How a Vegan Diet Can Improve Diabetes Health
Are you one of the over 30 million Americans diagnosed with diabetes? Are you one of the 84 million now classified as pre-diabetic? If so, there is good news. Research has shown that a vegan diet could potentially save your life and improve your health. Here is everything you need to know about what it can do for you.
What is a Vegan Diet?
Vegan, like a vegetarian diet, is a meat-free lifestyle. The difference between the two is vegetarians still consume products like milk, cheese, and sometimes eggs. Vegans eliminate all food sources that come from animals, and their diet is rich in fruit, vegetables, grains, and nuts instead.
Those who follow the diet say they see many health benefits ranging from slimmer waistlines to longer lives. While the medical community needs to do more research to back up all the claims, recent studies do suggest that people suffering from type 2 diabetes can improve their health in the following ways by going vegan.
Achieving a Healthy Weight
A vegan diet is naturally low in calories and high in nutrients because it is largely made up of fruit and vegetables. A typical vegan veggie burger on a whole wheat bun (including lettuce and tomato) only adds up to about 400 calories, while most of the hamburgers from fast food joints range from 500 to 1000 per serving. Animal products like meat and cheese are a major source of calories in a typical diet. Taking them out of the equation altogether helps you slim your waistline and prevent complications from the disease.
Improves Cardiovascular Health
A 2008 study funded by the Physicians Committee for Responsible Medicine found that individuals who followed a vegan diet improved their Alternate Healthy Eating Index (AHEI) score. This score rates foods and their risks for chronic disease. Higher AHEI scores point to lower chances of cardiac events, meaning diabetics who follow a vegan lifestyle can significantly decrease their chances of being the next victim of cardiovascular disease.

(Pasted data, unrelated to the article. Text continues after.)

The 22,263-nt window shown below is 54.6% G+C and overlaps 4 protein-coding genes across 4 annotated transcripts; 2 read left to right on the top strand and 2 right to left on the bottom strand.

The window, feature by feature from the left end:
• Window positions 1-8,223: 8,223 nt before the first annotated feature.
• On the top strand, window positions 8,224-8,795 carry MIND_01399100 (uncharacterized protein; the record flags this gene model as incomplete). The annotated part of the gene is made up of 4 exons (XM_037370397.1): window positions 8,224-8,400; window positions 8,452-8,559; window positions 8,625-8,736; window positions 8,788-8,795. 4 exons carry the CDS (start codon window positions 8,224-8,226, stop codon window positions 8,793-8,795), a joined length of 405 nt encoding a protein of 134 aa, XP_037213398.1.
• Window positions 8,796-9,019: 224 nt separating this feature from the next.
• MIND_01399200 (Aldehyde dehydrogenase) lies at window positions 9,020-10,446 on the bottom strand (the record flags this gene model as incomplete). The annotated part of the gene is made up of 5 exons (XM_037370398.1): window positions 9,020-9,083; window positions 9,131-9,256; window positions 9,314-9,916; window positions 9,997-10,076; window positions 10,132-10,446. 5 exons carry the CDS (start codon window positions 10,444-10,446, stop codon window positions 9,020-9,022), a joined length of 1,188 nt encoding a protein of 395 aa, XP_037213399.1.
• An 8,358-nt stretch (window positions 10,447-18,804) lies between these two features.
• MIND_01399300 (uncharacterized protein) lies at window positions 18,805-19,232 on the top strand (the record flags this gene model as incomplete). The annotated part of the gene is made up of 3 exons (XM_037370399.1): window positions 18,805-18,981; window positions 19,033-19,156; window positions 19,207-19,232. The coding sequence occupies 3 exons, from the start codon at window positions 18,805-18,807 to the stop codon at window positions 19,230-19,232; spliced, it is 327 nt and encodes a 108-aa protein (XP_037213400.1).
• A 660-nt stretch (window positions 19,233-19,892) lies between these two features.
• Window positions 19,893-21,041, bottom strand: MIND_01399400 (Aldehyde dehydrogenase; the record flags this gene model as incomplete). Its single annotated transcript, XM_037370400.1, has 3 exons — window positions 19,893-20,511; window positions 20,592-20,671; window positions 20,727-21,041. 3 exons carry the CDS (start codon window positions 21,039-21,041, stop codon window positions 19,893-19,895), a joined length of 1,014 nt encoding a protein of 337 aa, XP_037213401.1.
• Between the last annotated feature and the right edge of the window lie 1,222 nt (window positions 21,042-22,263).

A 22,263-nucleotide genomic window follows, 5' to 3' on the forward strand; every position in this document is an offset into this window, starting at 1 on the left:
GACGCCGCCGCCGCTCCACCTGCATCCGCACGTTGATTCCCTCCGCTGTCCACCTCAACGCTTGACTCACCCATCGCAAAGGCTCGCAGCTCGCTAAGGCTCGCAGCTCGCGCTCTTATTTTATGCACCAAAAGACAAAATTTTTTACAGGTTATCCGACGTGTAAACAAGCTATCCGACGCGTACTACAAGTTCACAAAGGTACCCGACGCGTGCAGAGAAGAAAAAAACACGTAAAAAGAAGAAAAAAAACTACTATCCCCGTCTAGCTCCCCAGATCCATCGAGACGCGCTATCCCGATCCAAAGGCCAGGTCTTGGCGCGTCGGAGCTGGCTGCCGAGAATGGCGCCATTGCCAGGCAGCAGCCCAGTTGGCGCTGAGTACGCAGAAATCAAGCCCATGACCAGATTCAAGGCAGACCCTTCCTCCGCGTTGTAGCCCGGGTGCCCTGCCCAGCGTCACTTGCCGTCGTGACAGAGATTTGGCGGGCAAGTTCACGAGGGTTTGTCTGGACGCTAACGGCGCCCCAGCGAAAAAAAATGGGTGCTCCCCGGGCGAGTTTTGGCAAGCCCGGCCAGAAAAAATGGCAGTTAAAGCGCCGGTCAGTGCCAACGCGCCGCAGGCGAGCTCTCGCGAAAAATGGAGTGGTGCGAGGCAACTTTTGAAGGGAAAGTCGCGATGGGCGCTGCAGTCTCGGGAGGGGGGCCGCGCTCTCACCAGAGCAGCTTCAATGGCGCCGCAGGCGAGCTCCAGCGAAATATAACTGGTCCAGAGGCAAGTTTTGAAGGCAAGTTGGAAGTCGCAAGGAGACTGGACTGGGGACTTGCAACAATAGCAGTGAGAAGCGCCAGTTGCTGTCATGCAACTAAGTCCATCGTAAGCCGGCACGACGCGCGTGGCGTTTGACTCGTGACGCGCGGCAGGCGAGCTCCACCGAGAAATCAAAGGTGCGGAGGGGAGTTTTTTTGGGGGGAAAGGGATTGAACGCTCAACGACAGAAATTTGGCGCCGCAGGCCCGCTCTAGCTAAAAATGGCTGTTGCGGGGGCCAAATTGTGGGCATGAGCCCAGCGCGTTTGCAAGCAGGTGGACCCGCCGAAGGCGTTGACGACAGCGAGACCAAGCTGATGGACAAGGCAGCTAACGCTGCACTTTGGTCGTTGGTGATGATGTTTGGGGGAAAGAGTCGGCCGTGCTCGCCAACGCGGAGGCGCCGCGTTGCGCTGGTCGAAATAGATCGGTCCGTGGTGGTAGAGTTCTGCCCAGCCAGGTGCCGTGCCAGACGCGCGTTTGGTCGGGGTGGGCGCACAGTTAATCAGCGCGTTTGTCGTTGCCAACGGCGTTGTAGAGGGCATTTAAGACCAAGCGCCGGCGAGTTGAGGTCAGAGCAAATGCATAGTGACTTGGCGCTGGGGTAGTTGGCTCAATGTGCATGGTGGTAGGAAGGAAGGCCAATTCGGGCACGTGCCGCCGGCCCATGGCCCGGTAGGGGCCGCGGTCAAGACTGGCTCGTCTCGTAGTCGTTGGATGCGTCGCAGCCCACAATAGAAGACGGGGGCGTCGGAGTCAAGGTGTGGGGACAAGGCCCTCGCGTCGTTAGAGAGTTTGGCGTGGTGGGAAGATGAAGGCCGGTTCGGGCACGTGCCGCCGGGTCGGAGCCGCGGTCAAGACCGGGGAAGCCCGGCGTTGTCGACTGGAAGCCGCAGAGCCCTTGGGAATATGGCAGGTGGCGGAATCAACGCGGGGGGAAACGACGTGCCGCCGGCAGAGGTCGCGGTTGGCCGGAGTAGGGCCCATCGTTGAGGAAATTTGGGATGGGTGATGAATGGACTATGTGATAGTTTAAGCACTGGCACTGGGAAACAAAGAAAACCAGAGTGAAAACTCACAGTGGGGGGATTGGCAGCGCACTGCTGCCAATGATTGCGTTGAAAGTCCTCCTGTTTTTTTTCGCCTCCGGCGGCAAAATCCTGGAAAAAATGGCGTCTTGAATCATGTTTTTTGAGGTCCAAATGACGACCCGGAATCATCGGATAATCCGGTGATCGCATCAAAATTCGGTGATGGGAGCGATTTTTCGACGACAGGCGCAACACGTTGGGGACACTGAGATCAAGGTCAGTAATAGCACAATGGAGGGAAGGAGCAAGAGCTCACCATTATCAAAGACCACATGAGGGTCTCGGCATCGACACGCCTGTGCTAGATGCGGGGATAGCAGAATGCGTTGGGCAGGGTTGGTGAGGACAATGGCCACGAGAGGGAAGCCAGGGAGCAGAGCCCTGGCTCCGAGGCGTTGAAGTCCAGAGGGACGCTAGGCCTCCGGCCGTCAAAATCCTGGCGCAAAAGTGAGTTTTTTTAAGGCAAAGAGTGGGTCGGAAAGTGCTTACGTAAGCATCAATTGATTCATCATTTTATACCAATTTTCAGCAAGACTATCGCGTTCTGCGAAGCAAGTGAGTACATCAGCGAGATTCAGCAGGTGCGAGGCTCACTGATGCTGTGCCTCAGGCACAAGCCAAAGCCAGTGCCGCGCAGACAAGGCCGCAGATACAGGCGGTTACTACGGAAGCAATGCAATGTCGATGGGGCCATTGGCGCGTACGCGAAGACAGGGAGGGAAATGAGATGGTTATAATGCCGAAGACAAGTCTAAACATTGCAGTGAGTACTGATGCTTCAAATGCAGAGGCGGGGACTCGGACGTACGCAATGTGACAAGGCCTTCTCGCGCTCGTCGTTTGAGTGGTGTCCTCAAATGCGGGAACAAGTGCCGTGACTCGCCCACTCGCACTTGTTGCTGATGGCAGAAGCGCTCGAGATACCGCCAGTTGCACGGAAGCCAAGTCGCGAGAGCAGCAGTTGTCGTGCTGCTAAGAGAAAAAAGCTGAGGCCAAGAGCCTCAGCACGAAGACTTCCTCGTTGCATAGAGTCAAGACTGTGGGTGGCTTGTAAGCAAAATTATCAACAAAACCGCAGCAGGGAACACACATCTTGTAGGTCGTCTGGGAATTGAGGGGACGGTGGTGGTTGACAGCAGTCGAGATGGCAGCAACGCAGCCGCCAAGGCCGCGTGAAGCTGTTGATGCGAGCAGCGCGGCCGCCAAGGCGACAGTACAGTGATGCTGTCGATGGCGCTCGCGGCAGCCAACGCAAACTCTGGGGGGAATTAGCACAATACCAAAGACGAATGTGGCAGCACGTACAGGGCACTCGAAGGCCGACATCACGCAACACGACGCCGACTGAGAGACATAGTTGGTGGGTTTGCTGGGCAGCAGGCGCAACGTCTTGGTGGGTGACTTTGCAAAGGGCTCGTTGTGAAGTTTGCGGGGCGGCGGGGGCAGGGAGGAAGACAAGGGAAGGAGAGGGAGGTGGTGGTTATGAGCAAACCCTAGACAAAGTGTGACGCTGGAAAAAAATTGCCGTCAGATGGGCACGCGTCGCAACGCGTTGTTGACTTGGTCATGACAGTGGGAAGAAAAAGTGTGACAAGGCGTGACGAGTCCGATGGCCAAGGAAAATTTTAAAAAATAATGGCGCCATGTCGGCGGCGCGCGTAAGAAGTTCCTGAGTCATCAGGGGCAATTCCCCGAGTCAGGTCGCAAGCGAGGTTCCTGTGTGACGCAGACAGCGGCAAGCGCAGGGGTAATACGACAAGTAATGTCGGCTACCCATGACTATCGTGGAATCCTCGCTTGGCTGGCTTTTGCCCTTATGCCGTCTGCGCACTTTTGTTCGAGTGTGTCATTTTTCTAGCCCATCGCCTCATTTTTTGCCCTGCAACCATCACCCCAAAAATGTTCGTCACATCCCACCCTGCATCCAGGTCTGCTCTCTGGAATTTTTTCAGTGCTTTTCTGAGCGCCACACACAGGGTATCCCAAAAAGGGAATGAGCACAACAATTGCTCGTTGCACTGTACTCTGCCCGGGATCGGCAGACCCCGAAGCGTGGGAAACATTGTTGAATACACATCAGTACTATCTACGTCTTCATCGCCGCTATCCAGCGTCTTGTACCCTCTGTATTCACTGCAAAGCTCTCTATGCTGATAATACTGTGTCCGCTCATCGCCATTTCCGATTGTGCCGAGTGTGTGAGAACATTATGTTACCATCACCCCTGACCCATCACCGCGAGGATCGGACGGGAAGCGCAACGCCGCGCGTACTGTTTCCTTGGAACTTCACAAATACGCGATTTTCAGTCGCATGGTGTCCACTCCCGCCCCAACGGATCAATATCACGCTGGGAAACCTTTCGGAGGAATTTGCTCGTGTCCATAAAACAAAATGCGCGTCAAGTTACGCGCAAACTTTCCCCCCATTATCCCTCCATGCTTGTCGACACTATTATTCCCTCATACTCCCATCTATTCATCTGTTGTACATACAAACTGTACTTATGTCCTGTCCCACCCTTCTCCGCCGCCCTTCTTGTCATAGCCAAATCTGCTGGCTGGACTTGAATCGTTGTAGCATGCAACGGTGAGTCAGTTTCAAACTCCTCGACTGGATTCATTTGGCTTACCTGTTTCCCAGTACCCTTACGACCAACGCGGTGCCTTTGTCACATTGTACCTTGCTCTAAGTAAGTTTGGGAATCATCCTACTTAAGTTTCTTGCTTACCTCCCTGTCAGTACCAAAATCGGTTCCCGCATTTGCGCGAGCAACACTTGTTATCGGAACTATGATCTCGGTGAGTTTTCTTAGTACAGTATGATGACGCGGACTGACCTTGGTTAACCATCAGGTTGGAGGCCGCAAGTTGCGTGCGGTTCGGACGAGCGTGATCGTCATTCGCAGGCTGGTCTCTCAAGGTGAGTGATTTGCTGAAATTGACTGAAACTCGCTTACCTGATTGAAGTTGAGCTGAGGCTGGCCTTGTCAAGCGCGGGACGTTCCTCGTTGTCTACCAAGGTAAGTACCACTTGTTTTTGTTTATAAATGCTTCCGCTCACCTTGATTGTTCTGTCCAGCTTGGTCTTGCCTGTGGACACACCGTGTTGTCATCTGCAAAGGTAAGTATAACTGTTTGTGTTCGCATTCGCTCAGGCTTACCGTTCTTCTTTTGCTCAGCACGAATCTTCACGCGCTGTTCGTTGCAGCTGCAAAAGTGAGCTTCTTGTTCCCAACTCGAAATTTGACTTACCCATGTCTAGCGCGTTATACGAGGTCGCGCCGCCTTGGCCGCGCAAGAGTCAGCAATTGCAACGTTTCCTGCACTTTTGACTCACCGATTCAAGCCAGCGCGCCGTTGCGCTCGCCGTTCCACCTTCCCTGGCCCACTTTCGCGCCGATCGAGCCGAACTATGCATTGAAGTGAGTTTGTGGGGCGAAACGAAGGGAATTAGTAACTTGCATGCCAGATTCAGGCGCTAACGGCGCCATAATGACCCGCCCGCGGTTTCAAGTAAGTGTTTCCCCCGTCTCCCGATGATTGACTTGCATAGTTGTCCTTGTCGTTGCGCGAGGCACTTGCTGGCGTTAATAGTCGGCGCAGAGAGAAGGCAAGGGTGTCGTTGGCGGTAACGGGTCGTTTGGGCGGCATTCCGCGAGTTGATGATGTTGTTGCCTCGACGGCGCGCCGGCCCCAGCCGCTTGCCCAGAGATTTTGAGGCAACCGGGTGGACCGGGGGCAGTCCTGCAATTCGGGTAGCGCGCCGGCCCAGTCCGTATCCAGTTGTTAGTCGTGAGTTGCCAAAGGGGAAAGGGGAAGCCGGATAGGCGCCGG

This is important because as many as 2 out of 3 people diagnosed with diabetes die from a cardiac event like a heart attack or stroke. It is well known that a diet low in cholesterol and saturated fat (like veganism) can ward off cardiovascular disease, making what you eat just as important as heart health tests like cholesterol testing. (Check out Hanson’s CardioChek and other heart health point of care testing products to learn more).
Better Blood Sugar
A vegan diet has also been shown to improve blood sugar and hemoglobin A1c levels. In some cases, the diet has even allowed patients to decrease or stop their insulin medications altogether. However, that isn’t to say that all vegan food is healthy for individuals with diabetes. While some foods like white bread and pasta come in vegan options, it is still important to stay away from simple carbohydrates like these to prevent blood sugar spikes. Choosing complex carbohydrates like vegetables, beans, and brown rice will help you stick to both a vegan and diabetic-friendly meal plan.
Every day it seems like we learn more and more about the health benefits associated with a vegan lifestyle. It is no surprise that those with diabetes can see significant health improvements too. If you are one of the millions of Americans dealing with diabetes (or rapidly approaching it), sit down for a healthcare consultation with your doctor. Ask what health screening services you should take advantage of to better understand your condition and whether a vegan diet will work for you.